Week of January 22, 2007


Fishing beyond the Great Lakes


Lake Michigan

Lake Ontario







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Movements of Adult Radio-Tagged Bighead Carp in the Illinois River

Populations of invasive bighead carp in the Mississippi River basin are rapidly increasing in size and range. However, the rate of expansion is not well understood. The Study Group used radiotelemetry to document movements of bighead carp within the LaGrange Reach of the Illinois River, Illinois, where populations have been documented since 1993.


They surgically implanted radio transmitters into 42 adults in June 2003 and May–July 2004. Successful relocation of individuals decreased over time and ended in August of both years. They analyzed 132 observations from 23 adults. The

highest movement rate was 14.33 km/d. The maximum distance traveled by an individual was 163 km upstream in 35 d, and the top 10% of movements as observed by boat were between 26.5 and 56.5 km within 3–10 d. Forty-three percent of fish died or dropped transmitters for unknown reasons, but handling, environmental conditions, or both may have contributed to the loss.


The study is the first to document the movement rates and patterns of bighead carp within the United States and shows that adults are capable of moving considerable distances in a short time. Immediate actions to prevent or control their spread are critical.

Fishing beyond the Great Lakes

Something to share with your friends and club members



Australian common carp trap shows promise

The common carp is probably the world’s most invasive fish species, found on every continent except Antarctica.


Common carp compete with native fish and often come to dominate freshwater fish communities. In a recent article in the North American Journal of Fisheries Management, a group of Australian researchers introduce a new trap that exploits an unusual attribute of the species—its tendency to jump out of the water to escape. The “Williams cage” can be installed in fishways in weirs or other constricted stream areas to capture common carp as they migrate upstream during warmer months.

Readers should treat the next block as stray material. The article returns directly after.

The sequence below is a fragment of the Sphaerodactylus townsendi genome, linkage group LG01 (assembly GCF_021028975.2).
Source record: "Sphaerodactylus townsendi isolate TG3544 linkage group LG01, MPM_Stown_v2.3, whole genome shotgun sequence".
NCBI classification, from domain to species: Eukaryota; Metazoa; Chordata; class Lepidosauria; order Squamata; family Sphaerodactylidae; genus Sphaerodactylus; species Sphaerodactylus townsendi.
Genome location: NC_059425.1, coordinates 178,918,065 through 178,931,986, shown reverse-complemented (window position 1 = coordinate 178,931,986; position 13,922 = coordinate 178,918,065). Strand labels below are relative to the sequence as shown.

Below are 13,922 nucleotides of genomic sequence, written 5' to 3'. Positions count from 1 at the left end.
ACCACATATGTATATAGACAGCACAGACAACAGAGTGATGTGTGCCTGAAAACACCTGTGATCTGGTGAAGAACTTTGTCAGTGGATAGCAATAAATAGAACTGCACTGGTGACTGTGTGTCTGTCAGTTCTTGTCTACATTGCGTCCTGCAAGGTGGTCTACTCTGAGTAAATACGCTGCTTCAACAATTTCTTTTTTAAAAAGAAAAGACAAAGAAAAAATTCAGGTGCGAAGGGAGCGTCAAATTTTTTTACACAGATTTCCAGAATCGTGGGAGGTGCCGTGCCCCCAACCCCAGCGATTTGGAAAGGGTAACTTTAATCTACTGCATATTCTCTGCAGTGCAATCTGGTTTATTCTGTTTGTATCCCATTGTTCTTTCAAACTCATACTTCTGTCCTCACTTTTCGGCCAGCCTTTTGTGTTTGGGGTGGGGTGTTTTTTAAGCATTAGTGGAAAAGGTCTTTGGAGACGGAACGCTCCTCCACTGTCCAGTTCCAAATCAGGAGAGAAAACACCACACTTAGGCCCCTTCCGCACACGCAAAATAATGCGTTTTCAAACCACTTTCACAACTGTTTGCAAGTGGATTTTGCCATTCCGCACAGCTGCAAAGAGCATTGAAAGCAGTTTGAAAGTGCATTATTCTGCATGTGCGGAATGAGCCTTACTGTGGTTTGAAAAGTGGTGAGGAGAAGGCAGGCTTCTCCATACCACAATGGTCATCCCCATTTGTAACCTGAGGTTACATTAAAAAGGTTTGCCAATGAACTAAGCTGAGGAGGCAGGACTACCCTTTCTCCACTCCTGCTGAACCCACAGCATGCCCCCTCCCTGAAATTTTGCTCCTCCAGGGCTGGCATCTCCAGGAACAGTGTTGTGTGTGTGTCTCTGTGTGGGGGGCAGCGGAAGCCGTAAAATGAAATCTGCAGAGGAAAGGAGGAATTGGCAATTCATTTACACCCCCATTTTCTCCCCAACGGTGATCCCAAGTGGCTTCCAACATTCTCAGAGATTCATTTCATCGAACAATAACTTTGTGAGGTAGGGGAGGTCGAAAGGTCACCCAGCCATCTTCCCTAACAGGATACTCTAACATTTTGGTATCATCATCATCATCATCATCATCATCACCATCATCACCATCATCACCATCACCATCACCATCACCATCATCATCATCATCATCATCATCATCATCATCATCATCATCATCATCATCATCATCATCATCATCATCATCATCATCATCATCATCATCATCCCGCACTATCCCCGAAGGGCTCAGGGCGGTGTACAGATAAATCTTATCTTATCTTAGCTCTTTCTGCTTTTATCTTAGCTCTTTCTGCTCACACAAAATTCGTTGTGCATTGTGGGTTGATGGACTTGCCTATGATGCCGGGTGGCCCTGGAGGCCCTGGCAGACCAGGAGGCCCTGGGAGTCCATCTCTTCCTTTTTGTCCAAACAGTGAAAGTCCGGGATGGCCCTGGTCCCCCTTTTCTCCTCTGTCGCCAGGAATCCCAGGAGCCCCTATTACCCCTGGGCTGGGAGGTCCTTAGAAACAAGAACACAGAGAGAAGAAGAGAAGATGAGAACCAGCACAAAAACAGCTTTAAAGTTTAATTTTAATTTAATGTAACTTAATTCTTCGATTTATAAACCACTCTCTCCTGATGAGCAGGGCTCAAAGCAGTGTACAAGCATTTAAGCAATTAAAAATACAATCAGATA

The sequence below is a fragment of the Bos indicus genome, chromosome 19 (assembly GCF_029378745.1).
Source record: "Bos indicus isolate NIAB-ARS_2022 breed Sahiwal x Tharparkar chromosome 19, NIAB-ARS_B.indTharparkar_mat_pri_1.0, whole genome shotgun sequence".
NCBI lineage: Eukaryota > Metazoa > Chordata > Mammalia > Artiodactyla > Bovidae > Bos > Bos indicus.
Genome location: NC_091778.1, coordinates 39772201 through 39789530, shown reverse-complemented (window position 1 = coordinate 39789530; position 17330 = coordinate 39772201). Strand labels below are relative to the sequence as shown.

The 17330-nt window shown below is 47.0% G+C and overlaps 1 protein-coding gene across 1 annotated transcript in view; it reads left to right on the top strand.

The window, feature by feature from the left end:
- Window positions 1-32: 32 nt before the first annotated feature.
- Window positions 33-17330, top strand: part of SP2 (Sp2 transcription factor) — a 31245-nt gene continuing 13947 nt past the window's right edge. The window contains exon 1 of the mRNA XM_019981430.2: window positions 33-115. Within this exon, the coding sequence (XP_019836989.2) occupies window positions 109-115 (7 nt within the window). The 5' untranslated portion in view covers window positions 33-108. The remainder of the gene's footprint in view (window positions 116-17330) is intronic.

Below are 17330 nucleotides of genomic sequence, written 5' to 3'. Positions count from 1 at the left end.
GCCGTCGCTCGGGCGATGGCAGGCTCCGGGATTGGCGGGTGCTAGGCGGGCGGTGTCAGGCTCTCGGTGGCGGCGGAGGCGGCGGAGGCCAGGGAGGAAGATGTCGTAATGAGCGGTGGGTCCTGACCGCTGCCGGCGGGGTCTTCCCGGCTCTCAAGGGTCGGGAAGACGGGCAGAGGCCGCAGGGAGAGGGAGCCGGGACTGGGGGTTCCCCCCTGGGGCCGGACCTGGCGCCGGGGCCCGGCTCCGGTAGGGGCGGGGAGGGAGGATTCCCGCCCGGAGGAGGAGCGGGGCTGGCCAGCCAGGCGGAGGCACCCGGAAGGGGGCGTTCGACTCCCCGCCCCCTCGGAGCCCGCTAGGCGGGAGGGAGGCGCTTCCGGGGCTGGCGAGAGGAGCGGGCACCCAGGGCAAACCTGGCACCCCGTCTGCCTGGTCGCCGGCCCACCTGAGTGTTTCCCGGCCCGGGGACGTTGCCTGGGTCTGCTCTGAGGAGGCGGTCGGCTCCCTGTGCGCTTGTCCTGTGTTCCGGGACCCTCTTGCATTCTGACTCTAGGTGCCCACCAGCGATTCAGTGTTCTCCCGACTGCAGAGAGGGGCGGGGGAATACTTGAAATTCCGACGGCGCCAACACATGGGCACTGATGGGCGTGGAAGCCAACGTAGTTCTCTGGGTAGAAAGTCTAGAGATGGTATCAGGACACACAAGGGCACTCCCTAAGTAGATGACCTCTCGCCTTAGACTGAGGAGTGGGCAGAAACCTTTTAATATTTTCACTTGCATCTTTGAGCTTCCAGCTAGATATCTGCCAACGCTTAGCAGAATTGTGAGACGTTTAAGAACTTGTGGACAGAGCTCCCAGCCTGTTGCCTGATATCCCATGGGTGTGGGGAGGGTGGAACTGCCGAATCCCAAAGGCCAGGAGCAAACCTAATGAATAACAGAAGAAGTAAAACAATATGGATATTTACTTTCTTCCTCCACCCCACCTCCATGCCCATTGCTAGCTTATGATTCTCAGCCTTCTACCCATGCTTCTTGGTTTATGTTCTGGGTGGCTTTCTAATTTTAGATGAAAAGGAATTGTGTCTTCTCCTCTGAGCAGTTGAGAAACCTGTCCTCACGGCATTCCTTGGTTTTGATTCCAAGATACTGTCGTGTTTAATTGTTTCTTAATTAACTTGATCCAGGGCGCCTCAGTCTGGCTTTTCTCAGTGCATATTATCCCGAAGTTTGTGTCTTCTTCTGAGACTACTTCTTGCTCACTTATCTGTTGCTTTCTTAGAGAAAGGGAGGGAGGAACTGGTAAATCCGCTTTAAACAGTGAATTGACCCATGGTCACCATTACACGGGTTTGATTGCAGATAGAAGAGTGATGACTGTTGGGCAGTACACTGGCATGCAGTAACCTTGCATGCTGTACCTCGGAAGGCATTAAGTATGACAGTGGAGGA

The cage includes two compartments, divided by jumping baffle. The jumping common carp are captured in the upper

compartment, while non-jumping native Australian fish are periodically crowded into a lower compartment and

automatically released. Results indicate that the trap successfully captured 88% of the common carp that came through a weir fishway, while allowing the passage of 99.9% of native fish.


The authors speculate the trap could be used to capture other jumping carp species or even used in reverse to separate non-jumping invasive sea lampreys from jumping trout and salmon species in the Great Lakes area.


(Managing a Migratory Pest Species: A Selective Trap for Common Carp By Ivor G. Stuart, Alan Williams, John McKenzie, and Terry Holt. North American Journal of Fisheries Management 26:888-893.

Fish and Angler Use at a Freshwater Artificial Reef

If you build it, will they come?